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Although the “unrecipe” calls for butternut squash, feel free to substitute fresh pumpkin.

This recipe serves 4-6 people.

Savory Butternut Squash Soup:

Finely chop the white and light green part of one leek, and saute it in butter or olive oil, until softened but not browned. Add 3-4 pounds of butternut squash, peeled and cubed*,  1/4 teaspoon nutmeg, 2 tablespoons of curry powder, and  2 tablespoon of cumin, and continue to stir for a few minutes to allow the ingredients to merge. Season with salt and black pepper. Add a few tablespoons of Sherry, and cook long enough for it to evaporate into the mixture.

Add about 4 cups of chicken or vegetable stock, (enough to fully cover the squash), and bring to a boil. Reduce heat and simmer, covered, for about 20 minutes until the squash is soft.

Puree the soup in a blender, or use an immersion blender until smooth. Add more stock if the soup is getting too thick. Taste, and correct seasonings if necessary. Stir in a little more Sherry if desired, when ready to serve.

Serve with a dollop of creme fraiche and enjoy!

* many specialty food markets, such as Whole Foods and Trader Joe’s have already peeled and cubed butternut squash, which makes this much easier to make!

photo: Glasshouse Images

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Unrecipe of the Week: Fish Tacos

August 21, 2013

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Here is a light, summery variation on tacos. They are simple and healthy, and rely on fresh, zesty flavors, rather than the heavy beans, sour cream and cheese often found in the meat variety. The fish is marinated, and they are served with a simple slaw and diced vegetables. A typical “unrecipe”, they are easily customizable to suit your tastes.

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For the fish:

Marinate any white fish (Cod, flounder or tilapia for example. I used tilapia ) in the juice of 2-3 limes, a tablespoon or two of oil, a clove of garlic finely chopped, and cumin, cayenne pepper, salt and black pepper to taste.  Coat the fish and allow it to marinate in the refrigerator for at least 15 minutes, or up to an hour or two. If you try to marinate it too long, the citrus may cause it fall apart.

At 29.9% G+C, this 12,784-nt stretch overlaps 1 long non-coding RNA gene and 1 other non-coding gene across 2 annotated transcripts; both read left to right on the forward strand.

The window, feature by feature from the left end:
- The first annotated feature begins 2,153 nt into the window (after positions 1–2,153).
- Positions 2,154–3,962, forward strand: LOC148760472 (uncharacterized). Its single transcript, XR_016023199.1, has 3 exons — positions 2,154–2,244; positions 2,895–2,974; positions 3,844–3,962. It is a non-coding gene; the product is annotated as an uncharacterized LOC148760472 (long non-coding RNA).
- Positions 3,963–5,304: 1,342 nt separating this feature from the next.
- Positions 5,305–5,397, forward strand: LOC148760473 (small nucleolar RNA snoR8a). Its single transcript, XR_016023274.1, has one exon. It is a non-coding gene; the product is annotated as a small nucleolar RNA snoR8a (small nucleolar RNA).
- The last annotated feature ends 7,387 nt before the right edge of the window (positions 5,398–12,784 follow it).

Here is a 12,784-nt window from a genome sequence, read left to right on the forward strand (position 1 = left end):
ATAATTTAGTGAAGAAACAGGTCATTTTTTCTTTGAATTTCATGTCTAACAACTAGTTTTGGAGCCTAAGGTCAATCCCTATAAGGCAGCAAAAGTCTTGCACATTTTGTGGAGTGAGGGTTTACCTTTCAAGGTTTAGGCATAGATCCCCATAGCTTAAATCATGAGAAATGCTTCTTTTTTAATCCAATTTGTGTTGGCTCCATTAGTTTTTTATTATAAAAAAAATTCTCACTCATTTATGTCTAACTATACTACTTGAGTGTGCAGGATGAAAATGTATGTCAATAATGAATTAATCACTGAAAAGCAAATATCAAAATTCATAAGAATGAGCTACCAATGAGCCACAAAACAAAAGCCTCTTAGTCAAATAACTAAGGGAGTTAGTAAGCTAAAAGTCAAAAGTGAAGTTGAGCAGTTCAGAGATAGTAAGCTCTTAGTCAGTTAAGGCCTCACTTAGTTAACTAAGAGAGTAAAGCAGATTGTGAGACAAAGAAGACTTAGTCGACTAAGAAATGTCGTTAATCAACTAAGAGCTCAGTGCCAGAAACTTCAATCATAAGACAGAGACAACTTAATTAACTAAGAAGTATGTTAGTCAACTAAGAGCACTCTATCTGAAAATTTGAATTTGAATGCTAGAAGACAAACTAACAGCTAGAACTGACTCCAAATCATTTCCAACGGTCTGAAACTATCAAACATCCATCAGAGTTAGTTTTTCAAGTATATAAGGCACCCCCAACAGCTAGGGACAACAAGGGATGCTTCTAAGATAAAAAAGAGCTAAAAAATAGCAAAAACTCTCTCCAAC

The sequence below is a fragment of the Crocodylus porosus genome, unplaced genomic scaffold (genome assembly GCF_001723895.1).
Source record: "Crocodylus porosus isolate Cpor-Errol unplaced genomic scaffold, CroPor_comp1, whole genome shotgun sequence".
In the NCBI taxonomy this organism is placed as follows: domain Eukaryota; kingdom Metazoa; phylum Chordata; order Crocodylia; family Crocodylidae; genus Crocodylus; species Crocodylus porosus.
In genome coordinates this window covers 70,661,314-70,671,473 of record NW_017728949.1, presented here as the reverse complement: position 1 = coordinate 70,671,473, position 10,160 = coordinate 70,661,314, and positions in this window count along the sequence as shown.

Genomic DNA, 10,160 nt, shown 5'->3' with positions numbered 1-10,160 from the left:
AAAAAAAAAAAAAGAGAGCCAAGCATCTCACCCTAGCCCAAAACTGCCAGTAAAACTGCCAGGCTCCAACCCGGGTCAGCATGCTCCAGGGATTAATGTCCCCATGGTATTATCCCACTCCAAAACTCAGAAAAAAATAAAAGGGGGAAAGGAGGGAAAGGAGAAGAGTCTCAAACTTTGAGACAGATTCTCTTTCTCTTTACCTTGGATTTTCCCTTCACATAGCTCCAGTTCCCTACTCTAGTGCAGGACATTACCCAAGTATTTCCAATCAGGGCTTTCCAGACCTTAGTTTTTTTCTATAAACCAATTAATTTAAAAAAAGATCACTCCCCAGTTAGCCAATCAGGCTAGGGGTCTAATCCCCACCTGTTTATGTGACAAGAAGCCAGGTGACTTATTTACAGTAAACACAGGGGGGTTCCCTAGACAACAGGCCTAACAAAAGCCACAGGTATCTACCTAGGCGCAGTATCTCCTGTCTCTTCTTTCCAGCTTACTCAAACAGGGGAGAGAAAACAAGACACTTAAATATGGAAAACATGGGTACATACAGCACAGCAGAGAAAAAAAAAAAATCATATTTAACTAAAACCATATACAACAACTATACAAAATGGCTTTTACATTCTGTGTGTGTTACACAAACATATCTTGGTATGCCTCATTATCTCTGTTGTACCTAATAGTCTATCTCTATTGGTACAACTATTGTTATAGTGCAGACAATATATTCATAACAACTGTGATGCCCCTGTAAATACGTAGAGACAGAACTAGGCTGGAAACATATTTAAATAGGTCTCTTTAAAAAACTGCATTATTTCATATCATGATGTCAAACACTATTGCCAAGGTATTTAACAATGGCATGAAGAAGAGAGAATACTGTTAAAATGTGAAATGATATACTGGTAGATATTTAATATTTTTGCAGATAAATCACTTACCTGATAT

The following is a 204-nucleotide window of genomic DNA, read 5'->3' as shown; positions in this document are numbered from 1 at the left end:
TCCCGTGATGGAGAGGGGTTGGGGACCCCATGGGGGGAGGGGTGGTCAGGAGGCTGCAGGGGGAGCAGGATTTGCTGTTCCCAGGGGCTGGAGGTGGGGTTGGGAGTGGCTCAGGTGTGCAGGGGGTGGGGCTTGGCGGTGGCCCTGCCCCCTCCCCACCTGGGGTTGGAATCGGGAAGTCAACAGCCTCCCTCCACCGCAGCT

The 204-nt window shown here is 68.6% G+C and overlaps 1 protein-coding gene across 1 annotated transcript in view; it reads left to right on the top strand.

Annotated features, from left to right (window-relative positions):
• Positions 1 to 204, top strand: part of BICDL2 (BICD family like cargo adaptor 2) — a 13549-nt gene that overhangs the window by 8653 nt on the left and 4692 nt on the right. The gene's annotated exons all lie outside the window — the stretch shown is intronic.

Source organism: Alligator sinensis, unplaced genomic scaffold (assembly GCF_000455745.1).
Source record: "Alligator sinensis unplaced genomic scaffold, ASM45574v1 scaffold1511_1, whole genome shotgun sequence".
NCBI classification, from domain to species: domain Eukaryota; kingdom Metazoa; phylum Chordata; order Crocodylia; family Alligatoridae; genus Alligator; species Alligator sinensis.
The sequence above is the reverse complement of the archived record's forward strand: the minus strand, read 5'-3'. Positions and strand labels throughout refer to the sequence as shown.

Grill or broil the fish until cooked through. Set aside.

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For the slaw:

Finely shred 1 napa cabbage and chop a big handful of cilantro. Toss with a little lime juice and olive oil and season with salt and pepper.

You can add a bit of chopped red onion to the slaw, but I chose to serve them on the side, since I dislike raw onions so much!

Dice avocado, and fresh tomatoes for additional fillings, or use guacamole and salsa if you prefer.

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To serve:
Heat flour or soft corn tortillas and cover with a kitchen towel to keep warm.
Place a piece of the fish on the taco, add some slaw, and avocado, and tomatoes, sprinkle it with a little hot sauce, roll it up, and enjoy!!
If you are feeling ambitious, try our recipe for fresh flour tortillas here:

The highlight of our meal was someone seeing these shots on instagram, and running over to join us for dinner!

photos: indigo jones instagram

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Unrecipe of the Week: Cleaned Up Tacos

July 25, 2012

My family loves tacos. I don’t. I am not a meat eater, and Mexican spices have never been a favorite flavor of mine. The texture of refried beans, sour cream, salsa and guacamole dripping down my chin don’t hold any appeal for me either.  I won’t talk about calories here, but seriously, this isn’t usually the diet plate.

I created this super clean, simple version of a taco, which is the way I would want to eat it, IF I wanted to eat it! You can even substitute the beef for mushrooms, and have a great vegetarian version.
They seem to love them, and this unrecipe even sneaks a few vegetables into B’s diet, which is a win all the way!

 

Cleaned Up Tacos:

 

Beef Filling:

Dice 2 garlic cloves and one small shallot.

Spray a large pan with cooking spray, and sauté the garlic and shallot with 1 pound of ground beef (I buy grass fed, organic beef with the lowest available fat content, which is a much healthier alternative to basic grocery store ground chuck).

Season it with a large dollop of ground cumin, some cayenne pepper, salt and black pepper. Add a little Tabasco sauce if you like it hot. Cook until brown.

Sprinkle the meat mixture with a little cornstarch (a tablespoon or so) and stir to coat. Add a little water (about 1/3 cup), and return it to the stove, mixing it well to be sure that no clumps form. This should form a thick sauce.

Toppings:
Shredded lettuce: Be creative: I used arugula

Chopped avocado

Chopped tomatoes: I used assorted baby heirloom tomatoes cut up

Shredded Jack cheese

If you really love the classic fillings, feel free to add all the goopy accouterments you like. I won’t judge!

 

Assembling:

Heat a whole-wheat tortilla on the gas flame of the stove for just a couple of seconds per side.

Add the meat filling. Top with vegetables and cheese. Fold in the sides, and roll it up.

Eat and enjoy!